Texas beat up on Los Angeles in the finale of their three-game set, 15-9. Most of the Rangers runs came late. Texas was leading 7-6 going into the bottom of the sixth, then scored four in the sixth, two in the seventh and two more in the eighth. The Rangers tallied eighteen hits, but just four for extra bases. A double from Beltre, Moreland and Rua, and a home run from Mazara.
WHAT’S GREAT ABOUT SPORTS
Originally published May 26, 2016.
Two of my favorite moments TV sports watching are:
One, the end of nearly every Cowboys game when they cut to the owner’s suite and Jerry Jones has that look of cluelessness on his surgically stretched face, trying to figure out how in the world the team he put together all by himself is losing yet again.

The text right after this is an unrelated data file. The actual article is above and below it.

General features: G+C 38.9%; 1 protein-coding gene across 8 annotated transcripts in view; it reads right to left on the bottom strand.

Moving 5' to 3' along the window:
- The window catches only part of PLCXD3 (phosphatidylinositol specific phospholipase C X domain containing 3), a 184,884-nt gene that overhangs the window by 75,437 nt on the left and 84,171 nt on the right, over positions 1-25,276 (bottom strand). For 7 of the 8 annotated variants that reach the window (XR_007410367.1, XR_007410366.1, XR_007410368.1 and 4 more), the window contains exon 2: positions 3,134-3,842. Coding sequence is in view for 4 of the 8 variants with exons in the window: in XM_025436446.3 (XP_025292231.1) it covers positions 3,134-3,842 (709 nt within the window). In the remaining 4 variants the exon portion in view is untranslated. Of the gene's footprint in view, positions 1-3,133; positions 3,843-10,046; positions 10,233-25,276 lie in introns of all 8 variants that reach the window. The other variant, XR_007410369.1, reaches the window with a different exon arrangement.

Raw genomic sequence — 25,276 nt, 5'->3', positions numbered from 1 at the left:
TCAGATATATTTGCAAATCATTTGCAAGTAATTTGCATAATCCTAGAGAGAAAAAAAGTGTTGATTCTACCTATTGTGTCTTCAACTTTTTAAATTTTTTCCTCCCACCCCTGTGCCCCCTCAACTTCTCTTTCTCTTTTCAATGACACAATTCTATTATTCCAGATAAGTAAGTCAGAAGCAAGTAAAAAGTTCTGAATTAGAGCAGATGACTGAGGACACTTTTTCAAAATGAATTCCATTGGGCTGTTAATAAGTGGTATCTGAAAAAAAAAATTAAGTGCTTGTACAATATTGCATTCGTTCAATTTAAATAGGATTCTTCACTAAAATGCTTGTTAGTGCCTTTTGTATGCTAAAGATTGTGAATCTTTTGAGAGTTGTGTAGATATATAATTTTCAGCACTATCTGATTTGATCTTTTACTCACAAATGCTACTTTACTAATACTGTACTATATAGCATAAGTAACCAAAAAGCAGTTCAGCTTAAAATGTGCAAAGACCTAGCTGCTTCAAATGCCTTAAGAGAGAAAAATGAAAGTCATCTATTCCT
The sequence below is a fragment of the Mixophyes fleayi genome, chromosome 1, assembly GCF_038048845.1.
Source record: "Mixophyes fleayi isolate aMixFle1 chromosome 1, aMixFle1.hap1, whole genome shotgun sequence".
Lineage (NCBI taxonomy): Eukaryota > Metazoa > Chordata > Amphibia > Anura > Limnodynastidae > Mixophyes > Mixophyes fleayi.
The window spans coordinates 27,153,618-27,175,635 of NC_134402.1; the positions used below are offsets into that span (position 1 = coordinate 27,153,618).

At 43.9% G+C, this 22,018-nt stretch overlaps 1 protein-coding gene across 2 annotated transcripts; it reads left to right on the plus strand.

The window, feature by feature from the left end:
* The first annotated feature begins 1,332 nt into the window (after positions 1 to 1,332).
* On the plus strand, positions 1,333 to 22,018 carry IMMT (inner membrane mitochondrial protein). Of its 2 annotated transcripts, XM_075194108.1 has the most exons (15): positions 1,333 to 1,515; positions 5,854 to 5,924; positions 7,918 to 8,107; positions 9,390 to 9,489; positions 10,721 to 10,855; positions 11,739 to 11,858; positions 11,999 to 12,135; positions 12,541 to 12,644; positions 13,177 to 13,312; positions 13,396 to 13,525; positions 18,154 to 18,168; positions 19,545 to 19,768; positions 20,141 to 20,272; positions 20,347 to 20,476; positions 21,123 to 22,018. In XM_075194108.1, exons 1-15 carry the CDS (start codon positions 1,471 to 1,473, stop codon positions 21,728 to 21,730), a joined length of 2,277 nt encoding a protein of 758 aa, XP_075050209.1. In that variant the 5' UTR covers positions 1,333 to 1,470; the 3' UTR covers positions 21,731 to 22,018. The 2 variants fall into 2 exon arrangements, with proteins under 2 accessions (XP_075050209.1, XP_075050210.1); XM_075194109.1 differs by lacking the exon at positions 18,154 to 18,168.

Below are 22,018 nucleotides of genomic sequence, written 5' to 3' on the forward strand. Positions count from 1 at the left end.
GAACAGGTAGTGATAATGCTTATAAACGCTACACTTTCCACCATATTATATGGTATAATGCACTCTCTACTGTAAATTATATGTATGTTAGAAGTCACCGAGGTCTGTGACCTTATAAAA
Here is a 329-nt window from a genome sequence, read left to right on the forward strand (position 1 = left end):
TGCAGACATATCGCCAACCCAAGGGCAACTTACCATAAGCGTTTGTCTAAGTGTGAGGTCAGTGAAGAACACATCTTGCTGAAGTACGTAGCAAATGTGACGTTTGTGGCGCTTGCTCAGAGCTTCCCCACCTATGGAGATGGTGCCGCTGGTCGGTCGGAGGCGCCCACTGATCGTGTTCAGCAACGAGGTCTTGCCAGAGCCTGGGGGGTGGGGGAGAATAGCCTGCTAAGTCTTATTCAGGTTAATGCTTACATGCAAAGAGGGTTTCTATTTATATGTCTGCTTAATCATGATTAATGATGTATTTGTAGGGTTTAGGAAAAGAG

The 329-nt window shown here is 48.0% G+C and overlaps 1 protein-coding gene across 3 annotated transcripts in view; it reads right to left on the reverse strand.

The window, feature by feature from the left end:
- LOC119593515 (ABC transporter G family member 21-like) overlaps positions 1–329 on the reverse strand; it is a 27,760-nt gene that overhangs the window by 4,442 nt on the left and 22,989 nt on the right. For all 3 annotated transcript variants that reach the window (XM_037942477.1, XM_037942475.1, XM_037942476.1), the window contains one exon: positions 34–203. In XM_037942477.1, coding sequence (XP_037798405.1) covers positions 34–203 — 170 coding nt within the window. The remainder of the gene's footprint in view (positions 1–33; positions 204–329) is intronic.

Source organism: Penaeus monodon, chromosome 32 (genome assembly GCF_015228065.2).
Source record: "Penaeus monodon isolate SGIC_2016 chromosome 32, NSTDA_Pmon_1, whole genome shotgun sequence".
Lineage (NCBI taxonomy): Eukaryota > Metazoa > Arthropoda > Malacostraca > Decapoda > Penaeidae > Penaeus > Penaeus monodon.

Two, whenever the camera cuts to the dugout of a Lost Angeles Angels games and they have a close up of Mike Scioscia’s look of total befuddlement as to what is going on and why that is happening to him.
Scioscia is a Human Endless Pasta Bar of a guy who thinks every pitch thrown by one of his pitchers should be a strike, every base runner of his should beat out every throw to every base, and every call should go his way.
Yesterday was a great day of Scioscia watching. His team gave up eighteen hits, five walks, one hit by pitch, one stolen base, committed two errors, threw sixty-two pitches that for some reason weren’t called strikes, and allowed fifteen runs to score. All while he had to suffer through the human indignity of watching. Every single one of those was a slight against humanity against Mike Scioscia.
Fortunately for the Rangers, since they themselves gave up nine runs, there were a lot of slights against Mike Scioscia’s sensibilities.
And a lot of great befuddled Mike Scioscia camera shots.